As I read this book about ballplayers, I started firing off some personal questions about whom I was and what I was about and this blog are some of those observations.
What do my habits say about me? There was a chapter about “How to Find a Ballplayer” and it went into the huge thing that baseball scouts often miss. They are overwhelmed by a player’s hitting streaks, size, and personality but rarely look beyond his batting average. Beane discovered that if he would draft guys who just got on base consistently it would be more important in the long run than someone who jacked the ball out of the park occasionally but had far more strikeouts and pop-ups. One part of the book describes a scene where Beane is in a very heated battle with about 10 of the A’s scouts. He wanted to draft a catcher who they all said was too fat. Beane finally yelled at them that he was not finding guys for jeans commercials but for guys who could get on base. They drafted him and he ended up playing a role in a year when they won 90 games. All of the players that Beane drafted had incredible habits. They were consistently on time for practice and did everything their coaches asked of them and it doing so their habits shaped their success.
Our society is consumed with image. Not only was this evident with the A’s scouts but it is played out on a much larger scale in our society. There is a maddening obsession with image not character. Image leads one to believe one thing but if there is no character to match the image, the image will dry up like last year’s corn husks. The scouts were only interested in players who looked like they could play. The real test is whether they can play or not. There has to be a conscious quest for godly and righteous things to rule us. But if you take great care in the condition of your soul, time will put you in places of influence to be able to encourage and care for others.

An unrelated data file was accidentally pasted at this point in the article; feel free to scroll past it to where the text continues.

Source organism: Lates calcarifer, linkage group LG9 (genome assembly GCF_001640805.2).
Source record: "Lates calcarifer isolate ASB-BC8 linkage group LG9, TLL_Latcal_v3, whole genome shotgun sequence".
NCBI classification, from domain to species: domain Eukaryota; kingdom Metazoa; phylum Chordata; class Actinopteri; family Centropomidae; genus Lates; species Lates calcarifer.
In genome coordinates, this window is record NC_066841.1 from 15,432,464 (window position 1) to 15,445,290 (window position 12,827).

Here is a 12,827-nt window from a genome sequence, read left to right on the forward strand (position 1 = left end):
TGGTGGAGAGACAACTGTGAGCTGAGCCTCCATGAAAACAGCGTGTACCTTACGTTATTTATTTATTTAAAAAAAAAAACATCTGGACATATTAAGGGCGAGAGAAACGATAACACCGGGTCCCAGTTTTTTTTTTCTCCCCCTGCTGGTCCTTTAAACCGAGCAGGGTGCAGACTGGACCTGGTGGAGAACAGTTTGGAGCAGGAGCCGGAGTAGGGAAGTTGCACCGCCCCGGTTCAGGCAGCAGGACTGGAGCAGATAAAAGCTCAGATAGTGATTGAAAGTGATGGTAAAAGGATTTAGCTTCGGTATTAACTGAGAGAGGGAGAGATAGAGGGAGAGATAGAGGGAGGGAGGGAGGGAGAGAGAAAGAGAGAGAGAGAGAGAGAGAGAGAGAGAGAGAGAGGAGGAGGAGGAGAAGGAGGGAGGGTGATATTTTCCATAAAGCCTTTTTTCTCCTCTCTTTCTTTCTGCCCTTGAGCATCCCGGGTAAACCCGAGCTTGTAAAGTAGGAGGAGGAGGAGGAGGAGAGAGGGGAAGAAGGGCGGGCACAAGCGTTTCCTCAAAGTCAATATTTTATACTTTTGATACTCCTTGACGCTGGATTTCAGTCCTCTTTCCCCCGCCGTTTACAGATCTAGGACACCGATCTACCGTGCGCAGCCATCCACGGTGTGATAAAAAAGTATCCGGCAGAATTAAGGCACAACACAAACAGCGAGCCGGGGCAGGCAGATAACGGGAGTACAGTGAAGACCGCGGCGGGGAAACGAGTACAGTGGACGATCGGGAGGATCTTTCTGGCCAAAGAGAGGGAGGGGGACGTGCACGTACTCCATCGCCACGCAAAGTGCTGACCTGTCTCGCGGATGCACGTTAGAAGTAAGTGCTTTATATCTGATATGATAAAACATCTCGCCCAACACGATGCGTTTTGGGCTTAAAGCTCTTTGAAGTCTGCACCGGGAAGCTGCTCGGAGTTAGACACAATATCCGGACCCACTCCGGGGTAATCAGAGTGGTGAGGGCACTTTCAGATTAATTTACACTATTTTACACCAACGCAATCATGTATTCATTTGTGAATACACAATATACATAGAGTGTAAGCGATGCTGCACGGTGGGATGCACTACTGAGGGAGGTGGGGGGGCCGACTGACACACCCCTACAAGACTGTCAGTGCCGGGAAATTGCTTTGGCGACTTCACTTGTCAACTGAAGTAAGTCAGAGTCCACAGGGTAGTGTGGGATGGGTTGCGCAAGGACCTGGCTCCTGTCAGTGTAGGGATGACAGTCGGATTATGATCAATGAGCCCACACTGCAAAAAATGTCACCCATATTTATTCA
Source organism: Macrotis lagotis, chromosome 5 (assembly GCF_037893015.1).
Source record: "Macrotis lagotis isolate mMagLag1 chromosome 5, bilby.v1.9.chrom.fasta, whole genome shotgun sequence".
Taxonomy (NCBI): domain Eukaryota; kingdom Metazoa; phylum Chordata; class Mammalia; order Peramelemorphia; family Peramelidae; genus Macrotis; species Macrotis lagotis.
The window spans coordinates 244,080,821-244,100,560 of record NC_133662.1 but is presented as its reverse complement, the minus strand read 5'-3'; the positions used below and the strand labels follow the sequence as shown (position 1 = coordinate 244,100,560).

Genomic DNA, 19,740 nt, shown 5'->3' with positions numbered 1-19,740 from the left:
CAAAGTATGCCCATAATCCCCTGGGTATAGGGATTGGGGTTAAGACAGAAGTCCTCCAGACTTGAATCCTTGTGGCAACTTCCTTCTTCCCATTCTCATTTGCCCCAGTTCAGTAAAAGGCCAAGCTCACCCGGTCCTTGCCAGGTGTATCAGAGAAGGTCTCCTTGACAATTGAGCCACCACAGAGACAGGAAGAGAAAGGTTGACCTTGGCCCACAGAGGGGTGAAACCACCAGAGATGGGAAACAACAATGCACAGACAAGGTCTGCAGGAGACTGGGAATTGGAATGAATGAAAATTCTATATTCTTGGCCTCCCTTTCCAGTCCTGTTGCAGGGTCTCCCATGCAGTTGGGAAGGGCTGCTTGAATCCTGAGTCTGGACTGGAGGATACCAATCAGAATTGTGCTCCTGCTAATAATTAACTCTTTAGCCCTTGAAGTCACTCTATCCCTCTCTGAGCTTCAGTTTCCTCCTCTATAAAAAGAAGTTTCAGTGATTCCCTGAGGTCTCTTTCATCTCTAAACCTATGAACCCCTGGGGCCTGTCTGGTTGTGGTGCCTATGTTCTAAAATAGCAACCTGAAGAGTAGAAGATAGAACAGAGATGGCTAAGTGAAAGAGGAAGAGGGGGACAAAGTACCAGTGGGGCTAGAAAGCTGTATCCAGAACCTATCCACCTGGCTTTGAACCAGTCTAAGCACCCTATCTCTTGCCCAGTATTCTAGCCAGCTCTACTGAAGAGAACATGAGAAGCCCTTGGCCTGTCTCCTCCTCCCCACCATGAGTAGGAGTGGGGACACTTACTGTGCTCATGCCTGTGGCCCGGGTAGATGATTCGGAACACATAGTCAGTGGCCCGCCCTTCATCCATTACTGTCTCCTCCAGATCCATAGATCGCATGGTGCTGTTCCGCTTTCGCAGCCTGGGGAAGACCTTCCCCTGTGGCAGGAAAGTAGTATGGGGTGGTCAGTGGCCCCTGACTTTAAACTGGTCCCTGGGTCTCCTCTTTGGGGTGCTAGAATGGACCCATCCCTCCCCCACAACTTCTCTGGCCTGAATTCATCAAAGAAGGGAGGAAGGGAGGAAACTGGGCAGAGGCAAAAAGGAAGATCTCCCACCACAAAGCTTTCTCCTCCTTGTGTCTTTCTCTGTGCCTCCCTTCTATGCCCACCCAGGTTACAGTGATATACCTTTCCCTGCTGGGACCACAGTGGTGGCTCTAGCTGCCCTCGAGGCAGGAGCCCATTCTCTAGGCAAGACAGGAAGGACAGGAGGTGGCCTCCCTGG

Power isn’t everything. Lewis wrote that the tendency is to gravitate toward power hitters and a massive amount of money is often wasted. When the Beane boys sought out players who had the stats and could get on base the coaches understood these players could be coached to develop power. But power did not necessarily equate to more runs or championships. The older I get the more impressed I am with those faithful ministers who started as plodders and have spent 10 or 15 years developing their calling. If you are a young minister and you are reading this blog, don’t let those fellows who blow by you, so to speak, confuse or discourage you. Don’t be victimized by what you can see. You slog your way into greatness and persistence and dedication are so crucial in ministry. Furthermore don’t fall for the bait of a denominational position because positions will drastically limit who you are and who you can become.